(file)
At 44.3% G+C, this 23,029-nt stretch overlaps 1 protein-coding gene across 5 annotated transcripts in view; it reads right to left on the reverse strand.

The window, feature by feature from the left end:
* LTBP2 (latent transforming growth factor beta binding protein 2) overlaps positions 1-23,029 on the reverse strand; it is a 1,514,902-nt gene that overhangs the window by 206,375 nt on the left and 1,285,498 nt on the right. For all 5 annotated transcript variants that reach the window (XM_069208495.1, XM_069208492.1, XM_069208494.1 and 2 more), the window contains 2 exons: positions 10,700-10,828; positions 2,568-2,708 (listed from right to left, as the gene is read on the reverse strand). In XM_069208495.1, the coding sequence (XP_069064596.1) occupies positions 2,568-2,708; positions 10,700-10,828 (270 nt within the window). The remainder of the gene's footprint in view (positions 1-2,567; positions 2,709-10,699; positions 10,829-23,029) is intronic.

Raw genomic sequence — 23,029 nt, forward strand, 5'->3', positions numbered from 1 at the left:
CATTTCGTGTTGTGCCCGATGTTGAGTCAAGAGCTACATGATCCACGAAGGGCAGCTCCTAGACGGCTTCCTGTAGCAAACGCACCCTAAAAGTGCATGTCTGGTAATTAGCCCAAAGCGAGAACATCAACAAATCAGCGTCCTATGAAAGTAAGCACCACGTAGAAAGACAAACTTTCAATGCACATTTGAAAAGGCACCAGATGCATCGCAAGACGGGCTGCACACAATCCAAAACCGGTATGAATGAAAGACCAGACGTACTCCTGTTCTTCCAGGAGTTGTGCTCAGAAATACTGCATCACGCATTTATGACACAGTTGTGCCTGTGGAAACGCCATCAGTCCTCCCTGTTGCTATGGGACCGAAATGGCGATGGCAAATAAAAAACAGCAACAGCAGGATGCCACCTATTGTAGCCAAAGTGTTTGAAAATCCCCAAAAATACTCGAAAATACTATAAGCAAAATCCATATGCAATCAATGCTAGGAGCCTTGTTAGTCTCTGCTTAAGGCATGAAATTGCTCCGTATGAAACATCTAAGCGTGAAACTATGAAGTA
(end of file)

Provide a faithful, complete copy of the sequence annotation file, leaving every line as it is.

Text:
At 44.3% G+C, this 23,029-nt stretch overlaps 1 protein-coding gene across 5 annotated transcripts in view; it reads right to left on the reverse strand.

The window, feature by feature from the left end:
* LTBP2 (latent transforming growth factor beta binding protein 2) overlaps positions 1-23,029 on the reverse strand; it is a 1,514,902-nt gene that overhangs the window by 206,375 nt on the left and 1,285,498 nt on the right. For all 5 annotated transcript variants that reach the window (XM_069208495.1, XM_069208492.1, XM_069208494.1 and 2 more), the window contains 2 exons: positions 10,700-10,828; positions 2,568-2,708 (listed from right to left, as the gene is read on the reverse strand). In XM_069208495.1, the coding sequence (XP_069064596.1) occupies positions 2,568-2,708; positions 10,700-10,828 (270 nt within the window). The remainder of the gene's footprint in view (positions 1-2,567; positions 2,709-10,699; positions 10,829-23,029) is intronic.

Raw genomic sequence — 23,029 nt, forward strand, 5'->3', positions numbered from 1 at the left:
CATTTCGTGTTGTGCCCGATGTTGAGTCAAGAGCTACATGATCCACGAAGGGCAGCTCCTAGACGGCTTCCTGTAGCAAACGCACCCTAAAAGTGCATGTCTGGTAATTAGCCCAAAGCGAGAACATCAACAAATCAGCGTCCTATGAAAGTAAGCACCACGTAGAAAGACAAACTTTCAATGCACATTTGAAAAGGCACCAGATGCATCGCAAGACGGGCTGCACACAATCCAAAACCGGTATGAATGAAAGACCAGACGTACTCCTGTTCTTCCAGGAGTTGTGCTCAGAAATACTGCATCACGCATTTATGACACAGTTGTGCCTGTGGAAACGCCATCAGTCCTCCCTGTTGCTATGGGACCGAAATGGCGATGGCAAATAAAAAACAGCAACAGCAGGATGCCACCTATTGTAGCCAAAGTGTTTGAAAATCCCCAAAAATACTCGAAAATACTATAAGCAAAATCCATATGCAATCAATGCTAGGAGCCTTGTTAGTCTCTGCTTAAGGCATGAAATTGCTCCGTATGAAACATCTAAGCGTGAAACTATGAAGTA